Do teens really need to “sleep in?” Though the Greenwich , CT Public Schools think so, the issue should be much more than the daily school starting time.

What has wreaked havoc on our teenagers’  bodies and emotional well being creating stress, anxiety and depression is the overloading of extracurriculars, academic study, volunteer, fitness, and social demands placed on our kids by both parents and educators. Some want their numbers to look good (How many graduates went on to college? How many Ivies?) and parents who want their children to succeed beyond everyone’s comfort level.


I say ENOUGH. Starting later is great but won’t have any effect unless we examine  the demands we make on teens to perform and produce like superstars.

In Fairfield County, CT, we’ve created the emotional and physical exhaustion high school students feel. If the evening’s pressures, and the endless texting and FB postings aren’t under control at midnight, it really doesn’t matter what time school starts in the morning. Everyone’s in trouble. We need to manage our  expectations of what we see as  reasonable for our children to accomplish and engage in. It may be less than we hope, less than what we believe they are capable of, or less than needed for the colleges families aspire to have their child attend.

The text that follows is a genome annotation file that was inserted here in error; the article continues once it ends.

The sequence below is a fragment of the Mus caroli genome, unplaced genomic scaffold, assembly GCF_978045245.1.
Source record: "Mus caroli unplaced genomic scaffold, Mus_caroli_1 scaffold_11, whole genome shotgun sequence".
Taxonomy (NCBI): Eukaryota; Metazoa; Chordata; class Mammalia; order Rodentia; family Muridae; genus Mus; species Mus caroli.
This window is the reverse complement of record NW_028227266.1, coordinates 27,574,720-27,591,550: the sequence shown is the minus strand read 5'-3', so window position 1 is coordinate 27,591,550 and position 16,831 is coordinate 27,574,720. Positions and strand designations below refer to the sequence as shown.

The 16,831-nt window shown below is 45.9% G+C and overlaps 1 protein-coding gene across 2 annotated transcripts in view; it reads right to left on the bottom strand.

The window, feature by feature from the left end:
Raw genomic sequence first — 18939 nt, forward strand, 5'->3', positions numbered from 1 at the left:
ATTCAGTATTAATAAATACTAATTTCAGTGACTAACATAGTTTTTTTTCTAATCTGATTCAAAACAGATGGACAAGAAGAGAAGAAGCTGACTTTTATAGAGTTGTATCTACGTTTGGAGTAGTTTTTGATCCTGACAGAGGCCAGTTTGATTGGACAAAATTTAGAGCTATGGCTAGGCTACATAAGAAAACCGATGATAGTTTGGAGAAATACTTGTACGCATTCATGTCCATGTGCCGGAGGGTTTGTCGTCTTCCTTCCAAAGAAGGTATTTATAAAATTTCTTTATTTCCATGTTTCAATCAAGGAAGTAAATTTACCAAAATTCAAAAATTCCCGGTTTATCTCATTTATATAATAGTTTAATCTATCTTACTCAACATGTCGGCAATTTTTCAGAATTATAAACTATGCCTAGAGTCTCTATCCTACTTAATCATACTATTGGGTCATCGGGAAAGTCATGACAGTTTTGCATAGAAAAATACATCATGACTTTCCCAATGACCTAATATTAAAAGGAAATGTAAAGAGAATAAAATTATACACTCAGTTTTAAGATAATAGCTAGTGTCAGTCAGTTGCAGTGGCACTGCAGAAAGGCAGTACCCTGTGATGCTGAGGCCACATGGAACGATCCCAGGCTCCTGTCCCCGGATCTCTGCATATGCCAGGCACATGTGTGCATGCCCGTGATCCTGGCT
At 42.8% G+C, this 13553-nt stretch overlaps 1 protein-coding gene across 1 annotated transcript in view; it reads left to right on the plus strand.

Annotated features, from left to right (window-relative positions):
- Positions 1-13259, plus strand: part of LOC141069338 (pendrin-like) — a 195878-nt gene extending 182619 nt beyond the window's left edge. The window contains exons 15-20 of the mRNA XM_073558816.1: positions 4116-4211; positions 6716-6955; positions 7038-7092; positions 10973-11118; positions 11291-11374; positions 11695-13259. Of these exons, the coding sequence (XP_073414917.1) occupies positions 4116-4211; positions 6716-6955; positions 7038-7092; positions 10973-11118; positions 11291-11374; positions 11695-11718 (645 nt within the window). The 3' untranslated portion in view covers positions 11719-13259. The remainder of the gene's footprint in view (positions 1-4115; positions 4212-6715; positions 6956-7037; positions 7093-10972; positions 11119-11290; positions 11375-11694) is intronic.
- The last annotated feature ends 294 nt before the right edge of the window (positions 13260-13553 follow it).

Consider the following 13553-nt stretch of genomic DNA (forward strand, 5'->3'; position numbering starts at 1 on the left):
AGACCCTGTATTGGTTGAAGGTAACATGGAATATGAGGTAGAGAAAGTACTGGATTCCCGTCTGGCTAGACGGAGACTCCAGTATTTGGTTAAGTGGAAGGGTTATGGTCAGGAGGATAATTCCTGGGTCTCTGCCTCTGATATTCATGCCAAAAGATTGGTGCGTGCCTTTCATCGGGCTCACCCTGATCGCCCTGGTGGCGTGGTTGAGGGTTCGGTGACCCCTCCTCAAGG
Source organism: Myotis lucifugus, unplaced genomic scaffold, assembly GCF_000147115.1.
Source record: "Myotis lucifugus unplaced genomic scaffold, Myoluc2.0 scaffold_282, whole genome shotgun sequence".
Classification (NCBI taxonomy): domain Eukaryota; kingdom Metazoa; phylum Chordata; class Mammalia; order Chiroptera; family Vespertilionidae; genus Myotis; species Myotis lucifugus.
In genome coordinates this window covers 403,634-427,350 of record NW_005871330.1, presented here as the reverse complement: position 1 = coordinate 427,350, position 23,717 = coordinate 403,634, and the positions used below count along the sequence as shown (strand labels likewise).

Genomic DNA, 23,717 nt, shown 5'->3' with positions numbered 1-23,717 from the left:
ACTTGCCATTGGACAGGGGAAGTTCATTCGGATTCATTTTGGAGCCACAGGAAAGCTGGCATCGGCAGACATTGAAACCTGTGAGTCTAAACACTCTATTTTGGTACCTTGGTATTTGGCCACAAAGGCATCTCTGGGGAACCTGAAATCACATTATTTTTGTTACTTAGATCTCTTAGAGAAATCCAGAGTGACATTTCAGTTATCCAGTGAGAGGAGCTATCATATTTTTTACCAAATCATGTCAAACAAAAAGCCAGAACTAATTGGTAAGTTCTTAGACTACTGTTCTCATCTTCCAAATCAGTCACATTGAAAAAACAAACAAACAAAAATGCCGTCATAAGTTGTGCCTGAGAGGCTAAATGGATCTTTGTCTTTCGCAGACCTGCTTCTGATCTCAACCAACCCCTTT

images-2The good news, though, is our kids may be happier, have good memories of this time in their lives, and less conflict at home. They’ll also have to learn to self regulate their impulses, set better boundaries on what they take on and hence be better prepared for the independence of adulthood which lies just ahead. Just talk to the families of kids with serious emotional issues–stress, depression, anxiety, panic, self harm, or addiction. They’d give anything just to see their kid smile. The pressure just isn’t worth it. Sleep’s only a part of the picture.